Short version: This $310 vibrating bracelet dramatically improved my sleep and moderately improved my emotional regulation. The return policy is pretty liberal so if this seems at all appealing I recommend trying it, or one of the cheaper alternatives I haven’t investigated. Between now and Mothers’ Day they are $300. 

[note: the link I use here is an affiliate link that gives you a $40 discount and me a $40 Amazon gift card, but I think it won’t apply for either of us if you buy during the sale] 


I have a pretty liberal threshold for trying shit Facebook advertises to me. Most of it is crap, but every once in a while there is something amazing that justifies all the work and return fees. Previous purchases include resistance band clips that measure force applied, sleep-safe headphones that claimed to measure your HRV, and an infrared heat massage. But when I first looked at the Apollo Neuro’s website, it was too dumb even for me. The explanation for how it worked was a mix of absent and stupid, and the rush to provide scientific evidence was somehow worse than nothing. I only tried it because a friend raved about it. He had also thought it sounded deeply stupid and only bought it because his friend raved about it, and I can only assume she also thought it was stupid until someone raved about it to her, in a great circle of life. Now it is your turn to be told it sounds stupid but it works.

[For some people. My sample size is only three people.]

Benefits to me

My sleep improved a lot. I don’t have precise metrics for this because fitbit is stupid, but 1-3 times a week I wake up feeling drugged (positive valence) because my muscles are so relaxed. This never happened before the neuro unless I took actual drugs*. I also estimate my number of remembered wake-ups has been ~halved.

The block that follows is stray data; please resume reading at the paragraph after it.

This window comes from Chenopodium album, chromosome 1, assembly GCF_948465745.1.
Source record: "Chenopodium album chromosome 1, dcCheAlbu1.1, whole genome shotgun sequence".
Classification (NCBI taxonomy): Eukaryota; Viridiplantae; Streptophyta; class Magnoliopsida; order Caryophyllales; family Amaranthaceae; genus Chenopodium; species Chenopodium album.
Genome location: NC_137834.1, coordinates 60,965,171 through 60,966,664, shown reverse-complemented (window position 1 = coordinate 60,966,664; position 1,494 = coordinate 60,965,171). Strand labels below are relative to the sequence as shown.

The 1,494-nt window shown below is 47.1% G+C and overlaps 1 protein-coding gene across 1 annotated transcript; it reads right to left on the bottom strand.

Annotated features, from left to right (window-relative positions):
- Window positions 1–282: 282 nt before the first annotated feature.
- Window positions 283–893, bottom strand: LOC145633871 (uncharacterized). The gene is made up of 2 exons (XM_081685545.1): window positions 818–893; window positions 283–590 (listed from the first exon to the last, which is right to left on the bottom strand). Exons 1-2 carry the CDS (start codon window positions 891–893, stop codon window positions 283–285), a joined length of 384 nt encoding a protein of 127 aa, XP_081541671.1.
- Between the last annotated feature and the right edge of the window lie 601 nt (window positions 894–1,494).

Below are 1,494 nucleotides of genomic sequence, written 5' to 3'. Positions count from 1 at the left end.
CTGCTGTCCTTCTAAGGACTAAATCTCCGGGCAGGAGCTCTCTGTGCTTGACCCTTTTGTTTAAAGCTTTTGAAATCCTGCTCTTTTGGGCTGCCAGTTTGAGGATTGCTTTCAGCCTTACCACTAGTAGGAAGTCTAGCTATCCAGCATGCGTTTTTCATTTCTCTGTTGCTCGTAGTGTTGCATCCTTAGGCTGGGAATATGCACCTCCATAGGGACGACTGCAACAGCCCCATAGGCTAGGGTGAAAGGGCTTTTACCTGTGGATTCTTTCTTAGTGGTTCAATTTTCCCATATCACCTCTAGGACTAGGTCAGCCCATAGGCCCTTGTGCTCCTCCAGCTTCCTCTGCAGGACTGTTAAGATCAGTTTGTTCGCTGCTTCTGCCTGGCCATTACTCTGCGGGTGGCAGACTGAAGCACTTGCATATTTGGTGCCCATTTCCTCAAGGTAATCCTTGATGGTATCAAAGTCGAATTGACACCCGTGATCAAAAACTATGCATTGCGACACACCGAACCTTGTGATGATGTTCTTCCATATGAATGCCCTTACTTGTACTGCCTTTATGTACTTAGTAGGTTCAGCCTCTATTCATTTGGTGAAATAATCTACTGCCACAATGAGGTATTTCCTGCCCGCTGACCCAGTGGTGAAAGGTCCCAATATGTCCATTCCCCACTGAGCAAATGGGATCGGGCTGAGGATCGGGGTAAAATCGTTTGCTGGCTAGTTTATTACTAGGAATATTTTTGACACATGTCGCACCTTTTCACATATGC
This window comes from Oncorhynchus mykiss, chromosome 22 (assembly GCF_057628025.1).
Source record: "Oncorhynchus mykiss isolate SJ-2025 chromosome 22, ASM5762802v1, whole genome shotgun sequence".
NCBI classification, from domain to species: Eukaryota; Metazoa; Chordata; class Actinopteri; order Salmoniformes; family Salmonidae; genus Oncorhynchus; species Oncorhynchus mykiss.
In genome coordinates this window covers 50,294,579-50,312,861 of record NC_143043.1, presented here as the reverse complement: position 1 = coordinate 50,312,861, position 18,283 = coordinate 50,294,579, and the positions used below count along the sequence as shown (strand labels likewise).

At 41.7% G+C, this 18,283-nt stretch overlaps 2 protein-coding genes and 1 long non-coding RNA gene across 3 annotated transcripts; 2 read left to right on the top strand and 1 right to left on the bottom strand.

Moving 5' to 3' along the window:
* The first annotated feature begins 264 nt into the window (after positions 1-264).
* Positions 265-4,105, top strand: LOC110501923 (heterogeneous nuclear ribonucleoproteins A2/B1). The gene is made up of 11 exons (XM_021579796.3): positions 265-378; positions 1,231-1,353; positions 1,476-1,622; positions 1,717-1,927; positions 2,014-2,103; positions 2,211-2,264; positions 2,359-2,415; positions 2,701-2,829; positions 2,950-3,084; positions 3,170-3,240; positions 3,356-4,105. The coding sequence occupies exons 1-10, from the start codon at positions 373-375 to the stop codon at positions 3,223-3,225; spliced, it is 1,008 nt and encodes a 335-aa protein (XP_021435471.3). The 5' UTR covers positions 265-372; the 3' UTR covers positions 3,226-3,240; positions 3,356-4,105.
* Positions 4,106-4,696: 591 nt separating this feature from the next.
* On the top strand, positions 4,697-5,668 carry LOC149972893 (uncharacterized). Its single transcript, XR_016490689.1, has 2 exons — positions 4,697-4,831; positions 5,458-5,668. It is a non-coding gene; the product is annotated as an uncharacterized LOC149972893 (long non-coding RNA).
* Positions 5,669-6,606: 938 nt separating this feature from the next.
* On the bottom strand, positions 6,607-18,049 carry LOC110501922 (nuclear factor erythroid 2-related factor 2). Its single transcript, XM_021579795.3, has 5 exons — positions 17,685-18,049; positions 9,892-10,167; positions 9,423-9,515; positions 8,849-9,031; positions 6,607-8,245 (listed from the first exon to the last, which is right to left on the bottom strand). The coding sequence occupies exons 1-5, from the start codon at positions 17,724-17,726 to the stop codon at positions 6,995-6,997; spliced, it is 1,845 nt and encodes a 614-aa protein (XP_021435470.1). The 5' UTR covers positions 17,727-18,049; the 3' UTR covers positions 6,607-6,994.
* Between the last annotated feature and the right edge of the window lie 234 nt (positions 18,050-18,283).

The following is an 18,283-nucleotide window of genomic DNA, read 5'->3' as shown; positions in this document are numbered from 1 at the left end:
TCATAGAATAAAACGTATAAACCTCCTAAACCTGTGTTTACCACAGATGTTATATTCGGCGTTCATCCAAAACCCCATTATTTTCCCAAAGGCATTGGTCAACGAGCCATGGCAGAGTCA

The Neuro has about 8 hours of battery. When I started using it I always woke up with the battery drained, meaning I’d activated it repeatedly. I now wake up with it at 70-90% charge, partially because I wake up less and thus am not turning it back on, and partially because I use less intense vibration.

[*TBF I regularly take supplements for sleep, so what I really mean here is “unless I took more drugs than baseline”]

My emotional regulation improved as well. There were a number of stressful things I handled better than my baseline. Some of this is subjective, but there are a few things with obvious before-pictures. Most notably:

I have pretty bad medical anxiety, due most notably to dental malpratice leaving me with painful nerve damage, but also some other stuff. Last fall I had a doctor’s appointment on Friday, followed by friend’s child’s medical emergency on Saturday that, due to their newness to the country, I needed to be in charge for. I did it, but I was wrecked for at least a day afterwards, possibly more, and my partner had to put in a lot of emotional energy helping me recover. ~4 weeks into using the Apollo Neuro I had a dentist appointment in the afternoon, followed 8 hours later by a friend’s medical emergency requiring my attention and eventually a 3AM field trip to the ER for which I was the only available driver. I did have a little freak out once I was home, but I recovered to normal faster than I did from the incident in the fall despite that having been a less intense day with more help. 

I also found myself more decisively liking and disliking things, and noticing when things shifted. At parties the transition from “I’m enjoying this” to “I’m done” is clearer, without a lot of “maybe I should hold out and it will get better”. 


The website is stupid, so let me tell you how it really works. The Neuro is shaped like a watch with a large rectangular face. You can wear it around your wrist or ankle with a band, or clip it to clothes. When activated, it vibrates with oscillating intensity. There are 7 programs with varying oscillation patterns and durations: the wake-up program lasts five minutes with a short peak and shifts between off and on quickly, sleep spends longer in both phases and shifts between them much more slowly. Sleep is the longest program but also lowers intensity over time. You can configure the peak intensity but not duration or pattern, which I feel very oppressed by. 

You can change intensity, and pause and restart the last program from the watch, but to choose a program you need the smartphone app. It is impossible to use the watch without a smartphone, which is a serious quality of life issue for those of us with insomniac older relatives.